The lower sideband spectrum deriving from mixer 98 is applied to cascaded balanced mixers 101-103, each of which is responsive to the rectangular wave output of limiter 96 and is designed to derive the difference frequency of its inputs. Thus, each of mixers 101-103 generates a lower sideband, sinusoidal wave having a band- Width that is an integral multiple of the compressed band, i.e., the spectrum derivings: from mixer 101 extends between 1120.850 and 1119.800 kc. (bandwidth 1050 c.p.s.), and from mixer 102 extends between 680.775 and 679.200 kc. (bandwidth 1575 c.p.s.), and from mixer 103 extends between 240.7 and 238.6 kc. (bandwidth 2100 c.p.s.). The output deriving from mixer 103 is thus an amplitude modulated lower sideband having substantially the same frequency content as the upper sideband applied to compressor 18. Its amplitude content is very nearly that of the original uncompressed signal because relative phase relations have been properly maintained in every operation.
The expanded sideband spectra deriving from mixer 103 is beat with the 241 kc. output of crystal oscillator 104 and converted into an audio signal by product detector 105. The resulting audio spectrum, extending between 300 and 2400 c.p.s., is a substantial replica of source 15 and drives audio amplifier 30 to produce the original voice signal.
While the expander described is directed to an apparatus wherein frequency multiplication is attained by deriving the difference frequency of the upper and lower sidebands, the same principles are applicable with a system wherein the sum frequencies of the sidebands having the same direction are considered. Consider the case when the output of limiter 96 is again an upper sideband spectrum between 440.075 and 440.600 kc. and the signal deriving from mixer 98 is an upper sideband spectra between 200.075 and 200.600 kc. with an absent carrier of 200.000 kc. Each of mixers 101-103 under such a circumstance produces an upper single sideband responsive to the sum of its input frequencies, i.e., the output of mixer 101 is a spectrum extending between 64.150 and 641.200 kc. (a bandwidth of 1050 c.p.s.), the output of mixer 102 is a spectrum between 1080.225 and 1081.800 kc., (a bandwidth of 1575 c.p.s.) and the output of mixer 103 is a spectrum between 1520.300 and 1522.400 kc. (a bandwidth of 2100 c.p.s.). The frequency of oscillator 104 is adjusted to be 1520.000 kc. so that the output of detector is the audio spectrum between 300 and 2400 c.p.s. While the described modification of FIG. 4 theoretically functions identically with the originally described embodiment, practically it is not as satisfactory. This is because of difiiculties encountered in filtering one sideband from the other at the relatively high frequencies encountered.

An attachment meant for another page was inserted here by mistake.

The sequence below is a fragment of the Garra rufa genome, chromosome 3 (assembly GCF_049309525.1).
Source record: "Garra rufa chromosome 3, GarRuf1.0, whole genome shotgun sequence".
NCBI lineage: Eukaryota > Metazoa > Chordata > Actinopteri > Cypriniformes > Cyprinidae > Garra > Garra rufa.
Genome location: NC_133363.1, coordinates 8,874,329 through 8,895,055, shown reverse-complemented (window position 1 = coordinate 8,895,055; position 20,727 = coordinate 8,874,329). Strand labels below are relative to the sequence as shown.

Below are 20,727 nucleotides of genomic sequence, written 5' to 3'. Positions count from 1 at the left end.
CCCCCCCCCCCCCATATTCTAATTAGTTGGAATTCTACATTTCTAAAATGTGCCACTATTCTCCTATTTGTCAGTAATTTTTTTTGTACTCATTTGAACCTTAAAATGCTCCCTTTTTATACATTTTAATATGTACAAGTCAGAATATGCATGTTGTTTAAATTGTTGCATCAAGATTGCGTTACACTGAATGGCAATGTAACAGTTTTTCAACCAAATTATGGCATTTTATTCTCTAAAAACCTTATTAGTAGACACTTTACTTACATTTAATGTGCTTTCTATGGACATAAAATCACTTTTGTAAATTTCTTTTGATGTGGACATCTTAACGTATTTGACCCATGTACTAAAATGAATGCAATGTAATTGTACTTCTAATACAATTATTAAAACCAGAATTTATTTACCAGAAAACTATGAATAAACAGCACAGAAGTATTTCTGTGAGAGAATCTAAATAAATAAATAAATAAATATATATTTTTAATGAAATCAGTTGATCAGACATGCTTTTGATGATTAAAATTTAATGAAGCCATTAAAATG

While FIG. 4 has been described in conjunction with expanding the sideband by a factor of four, it is to be understood that any appropirate multiplication factor can be introduced. The number of cascaded mixers wherein the amplitude limited wave is mixed with the single sideband signal is always selected to be one less than the desired expansion factor.
Reference is now made to FIG. of the drawings, a modification of FIG. 4, wherein amplitude limiter 96 is removed and 2001 kc. crystal oscillator 111 as well as balanced, difference frequency mixer 112 are substituted for oscillators 97, 99 and mixers 95, 98. In consequence, both inputs to mixers 101-103 are sinusoidal waves and the output of the last mixer is an accurate representation of the frequency components applied to compresor 18.
The amplitudes of the spectrum deriving from mixer 103 is not accurately related to the wave deriving from transmitter 14 because each of mixers 101-103 sums the amplitudes of the envelopes applied thereto. In FIG. 5, this summation is a factor in the resultant output because of the sinusoidal nature of both inputs to modulators 101-103, in conradistinction to the voltage limited amplitude inputs to the mixer of FIG. 4.
Thus, the output of mixer 103, FIG. 5, is amplitude expanded by +12 db relative to the output of amplifier 94 because like envelopes are mixed together three times, once in each of mixers 101-103. Amplitude expansion is important and should be employed if the single sideband signal deriving from transmitter compressor 18 is both clipped and compressed in amplitude. Such expansion restores the original amplitude components without loss of intelligence. Of course, amplitude clipping and compressing are necessary when signals of high average power are transmitted.
Reference is now made to FIG. 6 of the drawings, wherein the circuit of FIG. 4 is modified to include bandpass filter 114 and Schmitt trigger 115, both of which are cascaded with the limiter 96. Filter 114 is arranged to have its center frequency coincident with the center frequency of the desired spectrum deriving from limiter 96, as indicated at f by the frequency vs. amplitude curve, of the filter response, of FIG. 13. In the present system, assuming the frequencies mentioned supra regarding FIG. 4, 11 440000 kc. and f are 440.075 and 440.600 kc. for the lower and upper frequency limits. Schmitt trigger 115 is designed to produce a positive voltage of reference amplitude whenever its input amplitude exceeds the amplitude commensurate with frequency f the upper sideband limit of the compressed spectrum; see FIG. 13.